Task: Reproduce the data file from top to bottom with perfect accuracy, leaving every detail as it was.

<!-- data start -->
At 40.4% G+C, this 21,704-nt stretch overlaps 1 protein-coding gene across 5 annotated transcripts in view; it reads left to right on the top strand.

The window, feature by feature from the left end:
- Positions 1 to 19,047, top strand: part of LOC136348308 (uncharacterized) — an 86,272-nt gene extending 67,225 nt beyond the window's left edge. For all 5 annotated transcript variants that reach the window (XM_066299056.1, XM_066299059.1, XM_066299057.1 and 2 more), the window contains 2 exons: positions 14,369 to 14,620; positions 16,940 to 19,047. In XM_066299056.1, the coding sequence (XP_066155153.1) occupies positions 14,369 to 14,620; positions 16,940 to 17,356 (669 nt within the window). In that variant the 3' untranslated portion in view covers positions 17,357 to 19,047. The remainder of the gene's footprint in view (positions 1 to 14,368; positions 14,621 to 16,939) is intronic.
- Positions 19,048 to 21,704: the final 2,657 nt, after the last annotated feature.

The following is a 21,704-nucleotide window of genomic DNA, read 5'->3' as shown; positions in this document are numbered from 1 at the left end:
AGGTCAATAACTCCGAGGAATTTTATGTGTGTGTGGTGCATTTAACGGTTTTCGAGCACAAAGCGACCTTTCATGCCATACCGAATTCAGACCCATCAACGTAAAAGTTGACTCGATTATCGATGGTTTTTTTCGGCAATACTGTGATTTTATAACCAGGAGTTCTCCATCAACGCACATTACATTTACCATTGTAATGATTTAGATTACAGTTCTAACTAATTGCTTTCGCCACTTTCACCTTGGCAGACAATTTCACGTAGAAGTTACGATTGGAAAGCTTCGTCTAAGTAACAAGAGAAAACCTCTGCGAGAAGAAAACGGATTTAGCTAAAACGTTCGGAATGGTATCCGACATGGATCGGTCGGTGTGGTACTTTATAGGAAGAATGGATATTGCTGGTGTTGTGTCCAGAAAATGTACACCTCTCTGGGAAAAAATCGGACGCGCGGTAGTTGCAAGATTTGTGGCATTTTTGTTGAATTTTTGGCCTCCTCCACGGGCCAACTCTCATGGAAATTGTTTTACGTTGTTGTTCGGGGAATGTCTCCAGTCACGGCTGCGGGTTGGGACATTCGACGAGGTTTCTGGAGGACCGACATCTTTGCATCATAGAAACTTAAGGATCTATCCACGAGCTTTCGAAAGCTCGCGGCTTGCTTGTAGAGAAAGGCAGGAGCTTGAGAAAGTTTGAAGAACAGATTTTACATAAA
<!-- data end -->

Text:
At 40.4% G+C, this 21,704-nt stretch overlaps 1 protein-coding gene across 5 annotated transcripts in view; it reads left to right on the top strand.

The window, feature by feature from the left end:
- Positions 1 to 19,047, top strand: part of LOC136348308 (uncharacterized) — an 86,272-nt gene extending 67,225 nt beyond the window's left edge. For all 5 annotated transcript variants that reach the window (XM_066299056.1, XM_066299059.1, XM_066299057.1 and 2 more), the window contains 2 exons: positions 14,369 to 14,620; positions 16,940 to 19,047. In XM_066299056.1, the coding sequence (XP_066155153.1) occupies positions 14,369 to 14,620; positions 16,940 to 17,356 (669 nt within the window). In that variant the 3' untranslated portion in view covers positions 17,357 to 19,047. The remainder of the gene's footprint in view (positions 1 to 14,368; positions 14,621 to 16,939) is intronic.
- Positions 19,048 to 21,704: the final 2,657 nt, after the last annotated feature.

The following is a 21,704-nucleotide window of genomic DNA, read 5'->3' as shown; positions in this document are numbered from 1 at the left end:
AGGTCAATAACTCCGAGGAATTTTATGTGTGTGTGGTGCATTTAACGGTTTTCGAGCACAAAGCGACCTTTCATGCCATACCGAATTCAGACCCATCAACGTAAAAGTTGACTCGATTATCGATGGTTTTTTTCGGCAATACTGTGATTTTATAACCAGGAGTTCTCCATCAACGCACATTACATTTACCATTGTAATGATTTAGATTACAGTTCTAACTAATTGCTTTCGCCACTTTCACCTTGGCAGACAATTTCACGTAGAAGTTACGATTGGAAAGCTTCGTCTAAGTAACAAGAGAAAACCTCTGCGAGAAGAAAACGGATTTAGCTAAAACGTTCGGAATGGTATCCGACATGGATCGGTCGGTGTGGTACTTTATAGGAAGAATGGATATTGCTGGTGTTGTGTCCAGAAAATGTACACCTCTCTGGGAAAAAATCGGACGCGCGGTAGTTGCAAGATTTGTGGCATTTTTGTTGAATTTTTGGCCTCCTCCACGGGCCAACTCTCATGGAAATTGTTTTACGTTGTTGTTCGGGGAATGTCTCCAGTCACGGCTGCGGGTTGGGACATTCGACGAGGTTTCTGGAGGACCGACATCTTTGCATCATAGAAACTTAAGGATCTATCCACGAGCTTTCGAAAGCTCGCGGCTTGCTTGTAGAGAAAGGCAGGAGCTTGAGAAAGTTTGAAGAACAGATTTTACATAAA